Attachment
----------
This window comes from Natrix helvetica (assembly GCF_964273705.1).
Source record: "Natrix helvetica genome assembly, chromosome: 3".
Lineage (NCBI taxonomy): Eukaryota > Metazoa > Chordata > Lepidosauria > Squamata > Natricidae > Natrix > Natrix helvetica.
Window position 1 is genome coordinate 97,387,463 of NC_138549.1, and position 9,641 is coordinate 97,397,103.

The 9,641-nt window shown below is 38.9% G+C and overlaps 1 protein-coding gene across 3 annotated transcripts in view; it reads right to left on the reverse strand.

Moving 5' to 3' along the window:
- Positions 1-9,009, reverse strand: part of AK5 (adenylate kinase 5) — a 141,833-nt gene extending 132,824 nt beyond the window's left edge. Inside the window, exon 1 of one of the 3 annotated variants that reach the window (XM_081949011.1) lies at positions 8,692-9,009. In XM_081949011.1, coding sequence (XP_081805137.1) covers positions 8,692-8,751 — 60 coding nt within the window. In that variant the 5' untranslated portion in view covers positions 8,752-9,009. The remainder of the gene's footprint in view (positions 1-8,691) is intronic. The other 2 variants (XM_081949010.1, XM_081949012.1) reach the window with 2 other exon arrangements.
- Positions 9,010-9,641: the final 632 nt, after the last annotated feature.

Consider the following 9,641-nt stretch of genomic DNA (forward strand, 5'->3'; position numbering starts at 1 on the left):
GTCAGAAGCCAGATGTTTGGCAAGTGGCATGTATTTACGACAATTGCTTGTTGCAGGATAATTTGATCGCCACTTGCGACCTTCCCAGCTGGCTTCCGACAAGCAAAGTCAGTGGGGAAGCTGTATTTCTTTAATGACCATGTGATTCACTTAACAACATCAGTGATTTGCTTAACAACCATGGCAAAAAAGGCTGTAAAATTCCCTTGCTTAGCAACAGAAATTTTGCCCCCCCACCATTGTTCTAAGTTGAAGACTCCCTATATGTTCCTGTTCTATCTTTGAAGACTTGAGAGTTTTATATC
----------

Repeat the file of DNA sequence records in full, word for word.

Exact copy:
This window comes from Natrix helvetica (assembly GCF_964273705.1).
Source record: "Natrix helvetica genome assembly, chromosome: 3".
Lineage (NCBI taxonomy): Eukaryota > Metazoa > Chordata > Lepidosauria > Squamata > Natricidae > Natrix > Natrix helvetica.
Window position 1 is genome coordinate 97,387,463 of NC_138549.1, and position 9,641 is coordinate 97,397,103.

The 9,641-nt window shown below is 38.9% G+C and overlaps 1 protein-coding gene across 3 annotated transcripts in view; it reads right to left on the reverse strand.

Moving 5' to 3' along the window:
- Positions 1-9,009, reverse strand: part of AK5 (adenylate kinase 5) — a 141,833-nt gene extending 132,824 nt beyond the window's left edge. Inside the window, exon 1 of one of the 3 annotated variants that reach the window (XM_081949011.1) lies at positions 8,692-9,009. In XM_081949011.1, coding sequence (XP_081805137.1) covers positions 8,692-8,751 — 60 coding nt within the window. In that variant the 5' untranslated portion in view covers positions 8,752-9,009. The remainder of the gene's footprint in view (positions 1-8,691) is intronic. The other 2 variants (XM_081949010.1, XM_081949012.1) reach the window with 2 other exon arrangements.
- Positions 9,010-9,641: the final 632 nt, after the last annotated feature.

Consider the following 9,641-nt stretch of genomic DNA (forward strand, 5'->3'; position numbering starts at 1 on the left):
GTCAGAAGCCAGATGTTTGGCAAGTGGCATGTATTTACGACAATTGCTTGTTGCAGGATAATTTGATCGCCACTTGCGACCTTCCCAGCTGGCTTCCGACAAGCAAAGTCAGTGGGGAAGCTGTATTTCTTTAATGACCATGTGATTCACTTAACAACATCAGTGATTTGCTTAACAACCATGGCAAAAAAGGCTGTAAAATTCCCTTGCTTAGCAACAGAAATTTTGCCCCCCCACCATTGTTCTAAGTTGAAGACTCCCTATATGTTCCTGTTCTATCTTTGAAGACTTGAGAGTTTTATATC